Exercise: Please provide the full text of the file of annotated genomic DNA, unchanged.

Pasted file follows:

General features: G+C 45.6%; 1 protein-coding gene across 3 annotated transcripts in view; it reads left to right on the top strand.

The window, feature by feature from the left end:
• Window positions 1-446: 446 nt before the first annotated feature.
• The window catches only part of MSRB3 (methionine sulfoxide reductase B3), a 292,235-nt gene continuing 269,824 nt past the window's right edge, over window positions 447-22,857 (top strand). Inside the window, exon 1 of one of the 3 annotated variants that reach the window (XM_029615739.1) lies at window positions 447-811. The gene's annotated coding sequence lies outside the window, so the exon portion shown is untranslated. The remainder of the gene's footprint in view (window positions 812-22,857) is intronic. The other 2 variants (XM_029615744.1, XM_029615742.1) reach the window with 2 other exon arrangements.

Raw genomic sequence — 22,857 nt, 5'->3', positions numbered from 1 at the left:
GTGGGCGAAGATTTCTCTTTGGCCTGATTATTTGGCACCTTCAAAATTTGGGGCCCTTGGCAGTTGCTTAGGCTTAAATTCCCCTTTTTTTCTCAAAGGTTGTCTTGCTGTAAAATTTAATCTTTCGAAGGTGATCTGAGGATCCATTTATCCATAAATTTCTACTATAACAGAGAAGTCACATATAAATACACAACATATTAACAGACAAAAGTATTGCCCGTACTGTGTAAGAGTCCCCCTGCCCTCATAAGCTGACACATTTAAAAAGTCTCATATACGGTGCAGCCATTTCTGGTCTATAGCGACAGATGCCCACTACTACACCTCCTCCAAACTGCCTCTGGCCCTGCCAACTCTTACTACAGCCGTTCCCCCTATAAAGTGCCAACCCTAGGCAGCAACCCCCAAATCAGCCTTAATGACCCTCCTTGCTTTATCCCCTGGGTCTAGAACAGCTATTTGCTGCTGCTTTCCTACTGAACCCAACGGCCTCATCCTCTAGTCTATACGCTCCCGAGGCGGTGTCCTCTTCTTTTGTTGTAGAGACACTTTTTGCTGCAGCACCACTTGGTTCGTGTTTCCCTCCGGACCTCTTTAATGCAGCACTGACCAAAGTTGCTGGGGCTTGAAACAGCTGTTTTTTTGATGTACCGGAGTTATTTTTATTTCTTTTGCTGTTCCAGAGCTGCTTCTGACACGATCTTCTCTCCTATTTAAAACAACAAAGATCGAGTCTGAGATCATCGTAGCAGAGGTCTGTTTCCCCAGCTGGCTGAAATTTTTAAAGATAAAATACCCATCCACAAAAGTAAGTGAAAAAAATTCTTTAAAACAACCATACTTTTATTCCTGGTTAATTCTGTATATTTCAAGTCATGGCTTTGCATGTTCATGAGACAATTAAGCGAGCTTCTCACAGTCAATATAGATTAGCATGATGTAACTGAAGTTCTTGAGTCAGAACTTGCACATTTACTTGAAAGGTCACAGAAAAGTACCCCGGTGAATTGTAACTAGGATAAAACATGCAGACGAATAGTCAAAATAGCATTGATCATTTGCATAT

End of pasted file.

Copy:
General features: G+C 45.6%; 1 protein-coding gene across 3 annotated transcripts in view; it reads left to right on the top strand.

The window, feature by feature from the left end:
• Window positions 1-446: 446 nt before the first annotated feature.
• The window catches only part of MSRB3 (methionine sulfoxide reductase B3), a 292,235-nt gene continuing 269,824 nt past the window's right edge, over window positions 447-22,857 (top strand). Inside the window, exon 1 of one of the 3 annotated variants that reach the window (XM_029615739.1) lies at window positions 447-811. The gene's annotated coding sequence lies outside the window, so the exon portion shown is untranslated. The remainder of the gene's footprint in view (window positions 812-22,857) is intronic. The other 2 variants (XM_029615744.1, XM_029615742.1) reach the window with 2 other exon arrangements.

Raw genomic sequence — 22,857 nt, 5'->3', positions numbered from 1 at the left:
GTGGGCGAAGATTTCTCTTTGGCCTGATTATTTGGCACCTTCAAAATTTGGGGCCCTTGGCAGTTGCTTAGGCTTAAATTCCCCTTTTTTTCTCAAAGGTTGTCTTGCTGTAAAATTTAATCTTTCGAAGGTGATCTGAGGATCCATTTATCCATAAATTTCTACTATAACAGAGAAGTCACATATAAATACACAACATATTAACAGACAAAAGTATTGCCCGTACTGTGTAAGAGTCCCCCTGCCCTCATAAGCTGACACATTTAAAAAGTCTCATATACGGTGCAGCCATTTCTGGTCTATAGCGACAGATGCCCACTACTACACCTCCTCCAAACTGCCTCTGGCCCTGCCAACTCTTACTACAGCCGTTCCCCCTATAAAGTGCCAACCCTAGGCAGCAACCCCCAAATCAGCCTTAATGACCCTCCTTGCTTTATCCCCTGGGTCTAGAACAGCTATTTGCTGCTGCTTTCCTACTGAACCCAACGGCCTCATCCTCTAGTCTATACGCTCCCGAGGCGGTGTCCTCTTCTTTTGTTGTAGAGACACTTTTTGCTGCAGCACCACTTGGTTCGTGTTTCCCTCCGGACCTCTTTAATGCAGCACTGACCAAAGTTGCTGGGGCTTGAAACAGCTGTTTTTTTGATGTACCGGAGTTATTTTTATTTCTTTTGCTGTTCCAGAGCTGCTTCTGACACGATCTTCTCTCCTATTTAAAACAACAAAGATCGAGTCTGAGATCATCGTAGCAGAGGTCTGTTTCCCCAGCTGGCTGAAATTTTTAAAGATAAAATACCCATCCACAAAAGTAAGTGAAAAAAATTCTTTAAAACAACCATACTTTTATTCCTGGTTAATTCTGTATATTTCAAGTCATGGCTTTGCATGTTCATGAGACAATTAAGCGAGCTTCTCACAGTCAATATAGATTAGCATGATGTAACTGAAGTTCTTGAGTCAGAACTTGCACATTTACTTGAAAGGTCACAGAAAAGTACCCCGGTGAATTGTAACTAGGATAAAACATGCAGACGAATAGTCAAAATAGCATTGATCATTTGCATAT